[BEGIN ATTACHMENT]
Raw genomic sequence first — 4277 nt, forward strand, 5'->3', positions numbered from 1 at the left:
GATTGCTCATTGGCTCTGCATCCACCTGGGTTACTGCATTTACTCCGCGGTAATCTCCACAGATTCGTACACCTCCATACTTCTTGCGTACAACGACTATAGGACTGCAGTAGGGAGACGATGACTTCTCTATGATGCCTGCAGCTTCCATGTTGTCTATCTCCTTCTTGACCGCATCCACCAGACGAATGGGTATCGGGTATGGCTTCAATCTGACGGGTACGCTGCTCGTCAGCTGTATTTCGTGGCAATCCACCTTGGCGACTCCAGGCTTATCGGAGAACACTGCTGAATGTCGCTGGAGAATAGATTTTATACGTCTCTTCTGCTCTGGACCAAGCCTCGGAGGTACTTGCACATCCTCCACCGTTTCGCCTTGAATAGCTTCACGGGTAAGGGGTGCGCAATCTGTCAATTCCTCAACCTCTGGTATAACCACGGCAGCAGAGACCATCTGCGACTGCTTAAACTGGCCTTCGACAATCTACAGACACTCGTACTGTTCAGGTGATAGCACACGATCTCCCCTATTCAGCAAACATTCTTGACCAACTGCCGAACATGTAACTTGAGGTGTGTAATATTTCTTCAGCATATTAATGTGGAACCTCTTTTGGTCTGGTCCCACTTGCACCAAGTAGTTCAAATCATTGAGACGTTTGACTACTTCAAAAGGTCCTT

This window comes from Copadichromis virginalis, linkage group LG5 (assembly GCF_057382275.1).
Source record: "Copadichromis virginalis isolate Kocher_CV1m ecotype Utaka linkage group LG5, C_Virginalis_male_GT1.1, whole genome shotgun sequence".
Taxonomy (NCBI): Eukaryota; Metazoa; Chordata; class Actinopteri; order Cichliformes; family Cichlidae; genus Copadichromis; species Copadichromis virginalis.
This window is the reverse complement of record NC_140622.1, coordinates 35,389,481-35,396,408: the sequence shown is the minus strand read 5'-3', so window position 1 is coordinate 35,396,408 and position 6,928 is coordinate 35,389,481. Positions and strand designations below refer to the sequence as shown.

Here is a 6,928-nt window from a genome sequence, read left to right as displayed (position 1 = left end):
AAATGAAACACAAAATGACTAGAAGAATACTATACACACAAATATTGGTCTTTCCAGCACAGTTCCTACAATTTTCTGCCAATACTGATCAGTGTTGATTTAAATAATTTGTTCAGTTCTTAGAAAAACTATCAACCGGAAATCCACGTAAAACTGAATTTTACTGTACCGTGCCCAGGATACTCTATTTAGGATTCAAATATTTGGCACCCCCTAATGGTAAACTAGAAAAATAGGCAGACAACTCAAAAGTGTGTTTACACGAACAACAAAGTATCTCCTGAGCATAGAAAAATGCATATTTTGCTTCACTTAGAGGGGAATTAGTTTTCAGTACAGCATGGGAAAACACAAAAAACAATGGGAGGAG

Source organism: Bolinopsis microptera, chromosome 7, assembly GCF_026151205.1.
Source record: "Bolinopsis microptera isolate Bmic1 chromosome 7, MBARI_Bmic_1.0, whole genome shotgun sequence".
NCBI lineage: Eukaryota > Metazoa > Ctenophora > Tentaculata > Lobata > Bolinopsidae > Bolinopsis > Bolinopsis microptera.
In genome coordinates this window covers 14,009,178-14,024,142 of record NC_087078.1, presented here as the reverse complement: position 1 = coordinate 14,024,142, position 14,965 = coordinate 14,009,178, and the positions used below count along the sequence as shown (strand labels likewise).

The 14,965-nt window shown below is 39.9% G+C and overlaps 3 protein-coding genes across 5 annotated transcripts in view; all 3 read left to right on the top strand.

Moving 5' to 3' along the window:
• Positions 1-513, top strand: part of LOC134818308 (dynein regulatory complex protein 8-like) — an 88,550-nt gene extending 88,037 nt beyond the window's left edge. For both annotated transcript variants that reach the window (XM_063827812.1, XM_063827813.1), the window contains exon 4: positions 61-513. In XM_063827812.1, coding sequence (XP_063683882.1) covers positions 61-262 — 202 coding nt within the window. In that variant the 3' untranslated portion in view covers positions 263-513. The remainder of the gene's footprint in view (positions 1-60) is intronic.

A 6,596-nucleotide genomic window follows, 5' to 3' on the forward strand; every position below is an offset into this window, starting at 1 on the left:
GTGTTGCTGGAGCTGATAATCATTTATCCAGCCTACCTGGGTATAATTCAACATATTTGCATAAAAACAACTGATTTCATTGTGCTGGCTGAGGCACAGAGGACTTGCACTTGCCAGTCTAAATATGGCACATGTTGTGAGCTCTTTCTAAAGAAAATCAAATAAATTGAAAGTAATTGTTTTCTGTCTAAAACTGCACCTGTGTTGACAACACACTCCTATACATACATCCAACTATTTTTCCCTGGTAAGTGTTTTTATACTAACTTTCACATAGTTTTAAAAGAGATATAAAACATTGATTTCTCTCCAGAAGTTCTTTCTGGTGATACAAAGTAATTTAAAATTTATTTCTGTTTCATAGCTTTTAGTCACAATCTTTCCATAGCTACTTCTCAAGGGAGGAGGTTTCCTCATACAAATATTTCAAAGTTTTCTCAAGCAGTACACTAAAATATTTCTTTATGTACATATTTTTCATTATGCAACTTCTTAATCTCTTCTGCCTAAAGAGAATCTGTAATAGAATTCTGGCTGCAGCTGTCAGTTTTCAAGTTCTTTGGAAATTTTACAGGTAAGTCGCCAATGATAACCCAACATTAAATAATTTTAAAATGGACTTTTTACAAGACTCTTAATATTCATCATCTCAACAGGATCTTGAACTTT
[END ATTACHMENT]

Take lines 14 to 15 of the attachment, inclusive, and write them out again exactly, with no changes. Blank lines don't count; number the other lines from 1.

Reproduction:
Moving 5' to 3' along the window:
• Positions 1-513, top strand: part of LOC134818308 (dynein regulatory complex protein 8-like) — an 88,550-nt gene extending 88,037 nt beyond the window's left edge. For both annotated transcript variants that reach the window (XM_063827812.1, XM_063827813.1), the window contains exon 4: positions 61-513. In XM_063827812.1, coding sequence (XP_063683882.1) covers positions 61-262 — 202 coding nt within the window. In that variant the 3' untranslated portion in view covers positions 263-513. The remainder of the gene's footprint in view (positions 1-60) is intronic.